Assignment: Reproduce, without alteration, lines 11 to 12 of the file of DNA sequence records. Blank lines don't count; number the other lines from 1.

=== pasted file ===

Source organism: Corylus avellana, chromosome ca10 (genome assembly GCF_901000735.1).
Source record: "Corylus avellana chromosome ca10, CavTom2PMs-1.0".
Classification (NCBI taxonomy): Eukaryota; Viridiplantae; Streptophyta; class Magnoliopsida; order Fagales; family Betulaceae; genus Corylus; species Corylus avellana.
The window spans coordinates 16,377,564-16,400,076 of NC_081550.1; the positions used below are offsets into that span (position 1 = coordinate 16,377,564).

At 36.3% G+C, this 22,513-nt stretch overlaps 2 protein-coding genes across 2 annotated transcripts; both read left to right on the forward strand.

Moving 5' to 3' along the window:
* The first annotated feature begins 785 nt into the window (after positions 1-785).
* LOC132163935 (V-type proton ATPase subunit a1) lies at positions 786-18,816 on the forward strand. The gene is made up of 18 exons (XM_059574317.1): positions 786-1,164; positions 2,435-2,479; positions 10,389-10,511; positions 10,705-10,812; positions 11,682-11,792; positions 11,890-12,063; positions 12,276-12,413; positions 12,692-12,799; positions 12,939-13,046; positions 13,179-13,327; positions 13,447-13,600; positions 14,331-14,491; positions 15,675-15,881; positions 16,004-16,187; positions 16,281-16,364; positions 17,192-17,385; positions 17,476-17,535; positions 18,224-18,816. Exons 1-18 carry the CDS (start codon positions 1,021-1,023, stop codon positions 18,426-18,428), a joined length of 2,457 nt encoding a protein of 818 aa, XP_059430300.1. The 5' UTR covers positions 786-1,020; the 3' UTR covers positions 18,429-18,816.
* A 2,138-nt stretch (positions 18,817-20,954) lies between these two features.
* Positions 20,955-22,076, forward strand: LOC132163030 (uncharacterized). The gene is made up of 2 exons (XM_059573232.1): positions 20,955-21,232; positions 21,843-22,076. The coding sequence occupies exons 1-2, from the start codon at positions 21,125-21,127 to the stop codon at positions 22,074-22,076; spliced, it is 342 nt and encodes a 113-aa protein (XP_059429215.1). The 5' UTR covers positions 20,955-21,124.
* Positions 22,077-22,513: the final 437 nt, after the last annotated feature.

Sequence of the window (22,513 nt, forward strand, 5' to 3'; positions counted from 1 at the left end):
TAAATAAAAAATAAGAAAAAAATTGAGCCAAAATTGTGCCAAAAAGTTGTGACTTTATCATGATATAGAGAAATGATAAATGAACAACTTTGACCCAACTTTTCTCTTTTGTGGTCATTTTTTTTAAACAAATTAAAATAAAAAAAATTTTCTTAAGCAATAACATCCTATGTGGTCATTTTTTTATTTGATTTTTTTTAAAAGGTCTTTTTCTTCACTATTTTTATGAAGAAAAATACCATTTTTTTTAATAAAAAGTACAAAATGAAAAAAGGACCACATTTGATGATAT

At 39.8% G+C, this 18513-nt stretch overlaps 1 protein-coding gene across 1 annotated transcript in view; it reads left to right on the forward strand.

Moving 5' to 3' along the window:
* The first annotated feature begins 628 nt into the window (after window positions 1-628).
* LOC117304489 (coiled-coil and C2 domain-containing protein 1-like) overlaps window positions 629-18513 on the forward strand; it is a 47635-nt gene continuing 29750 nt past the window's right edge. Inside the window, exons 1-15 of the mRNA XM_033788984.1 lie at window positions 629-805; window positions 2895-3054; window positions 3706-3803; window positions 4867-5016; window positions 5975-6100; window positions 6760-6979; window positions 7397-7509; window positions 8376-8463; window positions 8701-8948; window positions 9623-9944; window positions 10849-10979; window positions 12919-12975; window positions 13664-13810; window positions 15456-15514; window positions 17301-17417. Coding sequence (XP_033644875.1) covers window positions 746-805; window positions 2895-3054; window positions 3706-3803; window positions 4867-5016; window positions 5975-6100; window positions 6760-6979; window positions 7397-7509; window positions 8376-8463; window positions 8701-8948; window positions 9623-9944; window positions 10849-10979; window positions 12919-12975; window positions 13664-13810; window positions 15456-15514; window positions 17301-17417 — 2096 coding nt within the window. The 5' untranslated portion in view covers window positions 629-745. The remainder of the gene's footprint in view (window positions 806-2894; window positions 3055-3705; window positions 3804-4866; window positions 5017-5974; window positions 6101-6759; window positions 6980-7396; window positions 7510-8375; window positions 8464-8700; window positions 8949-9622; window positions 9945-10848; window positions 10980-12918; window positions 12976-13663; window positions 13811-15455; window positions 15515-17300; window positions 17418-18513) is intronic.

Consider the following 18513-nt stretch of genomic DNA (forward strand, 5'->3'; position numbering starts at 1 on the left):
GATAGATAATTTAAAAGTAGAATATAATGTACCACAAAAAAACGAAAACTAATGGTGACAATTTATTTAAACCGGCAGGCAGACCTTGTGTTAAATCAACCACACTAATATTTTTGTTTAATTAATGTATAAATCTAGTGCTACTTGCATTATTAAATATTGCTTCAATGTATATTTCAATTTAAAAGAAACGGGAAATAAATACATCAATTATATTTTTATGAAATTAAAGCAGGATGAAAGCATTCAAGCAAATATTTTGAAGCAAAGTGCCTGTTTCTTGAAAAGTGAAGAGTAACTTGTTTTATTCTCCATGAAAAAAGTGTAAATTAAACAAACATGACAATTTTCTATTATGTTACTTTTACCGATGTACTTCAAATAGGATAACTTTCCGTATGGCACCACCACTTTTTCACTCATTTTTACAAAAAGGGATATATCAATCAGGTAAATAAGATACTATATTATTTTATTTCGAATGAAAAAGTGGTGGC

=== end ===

* Positions 22,077-22,513: the final 437 nt, after the last annotated feature.

Sequence of the window (22,513 nt, forward strand, 5' to 3'; positions counted from 1 at the left end):